Furosemide: Uses, Dosage, Side effects and Interactions
What is Furosemide?
Furosemide, known by its brand name Lasix, is a potent diuretic widely used in the medical field. It belongs to the class of loop diuretics, also called water pills, and is primarily prescribed to treat swelling due to fluid retention and high blood pressure. Other medical disorders like heart failure, liver cirrhosis, or kidney illness can also contribute to edema or swelling. Furosemide is available in tablet and injectable forms.
This article explores the mode of action, uses, dosage, administration, side effects, risks, contraindications, precautions, and potential drug interactions associated with furosemide.
Furosemide mechanism of action:
- It prevents the kidneys from reabsorbing ions like chloride, sodium, and water.
- It increases sodium, chloride, calcium, magnesium, and water excretion in the urine.
- As a result, it lessens swelling and decreases an individual’s blood pressure.
- Because of the considerable potential increase in urine production, furosemide is a potent remedy for several ailments.
Uses of Furosemide
Furosemide is indicated in many medical conditions due to its diuretic properties. It is commonly used to manage the following:
- Edema (swelling)
- Hypertension (high blood pressure)
- Renal impairment (kidney failure)
- Hypercalcemia (high blood calcium level)
- The FDA has approved furosemide for use in treating edema brought on by heart failure, cirrhosis of the liver, and kidney problems in adults and children.
- In individuals with congestive heart failure, it helps reduce fluid retention, which reduces swelling and enhances breathing.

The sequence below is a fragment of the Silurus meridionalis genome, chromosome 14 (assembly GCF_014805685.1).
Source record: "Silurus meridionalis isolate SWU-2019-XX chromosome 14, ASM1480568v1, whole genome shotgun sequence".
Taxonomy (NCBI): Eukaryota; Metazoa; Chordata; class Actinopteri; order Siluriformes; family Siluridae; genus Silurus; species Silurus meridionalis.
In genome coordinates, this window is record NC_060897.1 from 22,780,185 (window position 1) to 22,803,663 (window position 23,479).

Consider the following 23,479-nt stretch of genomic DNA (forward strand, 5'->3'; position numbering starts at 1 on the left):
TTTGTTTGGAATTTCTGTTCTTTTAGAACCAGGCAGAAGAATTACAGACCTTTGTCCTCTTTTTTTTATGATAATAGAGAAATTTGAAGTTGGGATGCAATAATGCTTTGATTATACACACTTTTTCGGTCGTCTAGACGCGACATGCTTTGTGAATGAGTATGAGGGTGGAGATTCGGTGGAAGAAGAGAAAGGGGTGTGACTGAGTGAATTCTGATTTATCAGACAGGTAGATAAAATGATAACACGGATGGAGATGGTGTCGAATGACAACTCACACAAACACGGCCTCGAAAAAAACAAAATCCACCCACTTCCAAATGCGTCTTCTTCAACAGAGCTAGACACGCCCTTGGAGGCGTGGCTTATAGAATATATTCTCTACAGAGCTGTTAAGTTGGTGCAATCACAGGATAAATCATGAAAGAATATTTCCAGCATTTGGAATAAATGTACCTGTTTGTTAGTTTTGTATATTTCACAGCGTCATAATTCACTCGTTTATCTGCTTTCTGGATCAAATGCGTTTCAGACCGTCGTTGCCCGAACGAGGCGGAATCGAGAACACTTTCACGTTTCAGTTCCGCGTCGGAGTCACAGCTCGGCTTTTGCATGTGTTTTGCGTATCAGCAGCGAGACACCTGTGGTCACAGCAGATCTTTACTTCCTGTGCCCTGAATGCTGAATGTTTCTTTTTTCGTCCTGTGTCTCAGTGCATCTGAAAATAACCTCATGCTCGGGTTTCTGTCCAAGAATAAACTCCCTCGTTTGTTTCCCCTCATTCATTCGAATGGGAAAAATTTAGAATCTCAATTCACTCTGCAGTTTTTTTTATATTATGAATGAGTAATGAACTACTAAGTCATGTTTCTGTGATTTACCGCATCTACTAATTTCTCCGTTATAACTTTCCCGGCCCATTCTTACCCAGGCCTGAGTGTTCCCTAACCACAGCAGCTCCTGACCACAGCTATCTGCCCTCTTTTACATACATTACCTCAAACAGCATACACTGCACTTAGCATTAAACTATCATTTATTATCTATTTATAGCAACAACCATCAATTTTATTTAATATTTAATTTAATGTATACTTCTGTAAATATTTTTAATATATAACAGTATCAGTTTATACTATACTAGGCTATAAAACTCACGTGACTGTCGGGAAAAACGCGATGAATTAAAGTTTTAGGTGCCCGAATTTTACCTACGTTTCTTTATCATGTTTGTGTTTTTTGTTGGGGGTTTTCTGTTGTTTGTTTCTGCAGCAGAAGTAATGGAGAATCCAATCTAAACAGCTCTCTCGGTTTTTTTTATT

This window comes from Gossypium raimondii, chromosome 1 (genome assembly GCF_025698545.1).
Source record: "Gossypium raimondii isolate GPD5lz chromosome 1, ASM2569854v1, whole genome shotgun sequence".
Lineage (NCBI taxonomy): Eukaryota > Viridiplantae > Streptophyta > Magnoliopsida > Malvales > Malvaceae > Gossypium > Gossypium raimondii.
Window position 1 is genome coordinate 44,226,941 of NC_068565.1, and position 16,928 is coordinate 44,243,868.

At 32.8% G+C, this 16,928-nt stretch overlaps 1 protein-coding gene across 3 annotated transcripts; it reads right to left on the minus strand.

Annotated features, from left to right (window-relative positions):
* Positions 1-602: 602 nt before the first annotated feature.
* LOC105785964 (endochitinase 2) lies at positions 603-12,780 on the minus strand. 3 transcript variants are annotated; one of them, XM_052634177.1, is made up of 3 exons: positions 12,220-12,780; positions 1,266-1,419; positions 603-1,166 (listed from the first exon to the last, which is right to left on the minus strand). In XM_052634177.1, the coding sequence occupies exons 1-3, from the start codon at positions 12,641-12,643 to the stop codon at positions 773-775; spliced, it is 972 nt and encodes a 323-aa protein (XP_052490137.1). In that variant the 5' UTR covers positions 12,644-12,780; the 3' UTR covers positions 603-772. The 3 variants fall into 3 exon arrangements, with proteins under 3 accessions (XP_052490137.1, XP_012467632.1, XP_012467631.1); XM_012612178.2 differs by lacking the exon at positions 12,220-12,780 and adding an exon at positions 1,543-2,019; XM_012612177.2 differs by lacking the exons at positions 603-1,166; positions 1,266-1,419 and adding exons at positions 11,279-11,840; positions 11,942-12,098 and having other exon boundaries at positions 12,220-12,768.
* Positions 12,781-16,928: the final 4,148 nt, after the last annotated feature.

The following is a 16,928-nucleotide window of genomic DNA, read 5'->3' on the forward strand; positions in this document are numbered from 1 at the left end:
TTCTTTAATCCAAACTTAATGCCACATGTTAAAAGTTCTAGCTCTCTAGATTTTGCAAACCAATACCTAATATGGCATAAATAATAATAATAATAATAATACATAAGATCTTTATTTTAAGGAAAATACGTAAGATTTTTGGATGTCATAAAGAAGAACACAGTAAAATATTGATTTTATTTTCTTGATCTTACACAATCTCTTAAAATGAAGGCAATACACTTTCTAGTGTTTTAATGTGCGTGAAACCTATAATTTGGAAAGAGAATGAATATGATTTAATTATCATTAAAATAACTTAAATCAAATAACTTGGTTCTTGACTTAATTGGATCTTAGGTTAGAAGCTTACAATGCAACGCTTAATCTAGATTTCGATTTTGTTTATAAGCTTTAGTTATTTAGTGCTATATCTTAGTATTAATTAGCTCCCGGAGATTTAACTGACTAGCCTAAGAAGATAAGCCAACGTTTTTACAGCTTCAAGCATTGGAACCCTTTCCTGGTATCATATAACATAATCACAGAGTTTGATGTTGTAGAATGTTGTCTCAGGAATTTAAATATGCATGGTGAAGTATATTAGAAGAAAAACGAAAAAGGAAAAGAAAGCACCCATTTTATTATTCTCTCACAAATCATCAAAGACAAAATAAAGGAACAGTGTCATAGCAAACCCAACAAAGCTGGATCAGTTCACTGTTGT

- Furosemide is frequently recommended as a supplement to other therapies for treating hypertension.
- It aids in lowering blood volume, which reduces blood vessel pressure.
- Furosemide enhances urine production and prevents fluid overload in patients with acute or chronic kidney disease.
- By increasing calcium excretion through the urine, furosemide can treat high calcium levels in the blood.
Furosemide dosage varies depending on the individual’s medical condition and response to treatment.
Furosemide oral tablets are available in the following strengths:
- 20 mg
- 40 mg
- 80 mg
Furosemide oral solution is available as:
- 10 mg/ml
- 8 mg/ml (i.e., 40 mg furosemide/5 ml of solution.)
Dosage in different conditions:
- For adults – The usual starting dose is 20-80 mg daily, administered orally or intravenously once a day or in two divided doses.
- For children – The dosage for pediatric patients should be determined based on their weight and medical condition.
For high blood pressure
- Adults – the usual starting dose is 40 milligrams twice a day.
- Children – The dosage for pediatric patients should be determined based on their weight and medical condition.
Following the prescribing physician’s instructions and adhering to the prescribed dosage is important.
Administration: How to take Furosemide?
- Furosemide tablets should be consumed with a glass of water.
- To avoid sleep disruptions brought on by an increase in urine frequency, it is best to take the prescription first thing in the morning.
- Injectable forms should be used in a clinical setting under the guidance of a healthcare expert.
- One should not stop taking furosemide without first talking to their doctor as it may result in the reappearance of all the problems it was taken for.
- Never take too little or too much medication compared to what the doctor has prescribed.
Furosemide Side effects
Like every drug, furosemide has certain undesirable side effects. Furosemide frequently causes side effects like:
- Increased Urination – Furosemide’s diuretic effects can result in an increase in the frequency of urine.
- Electrolyte Imbalance – Furosemide can cause imbalances in the electrolytes, including those in sodium, potassium, magnesium, and calcium. Regularly monitoring electrolyte levels is necessary, especially in high-dose or long-term treatment.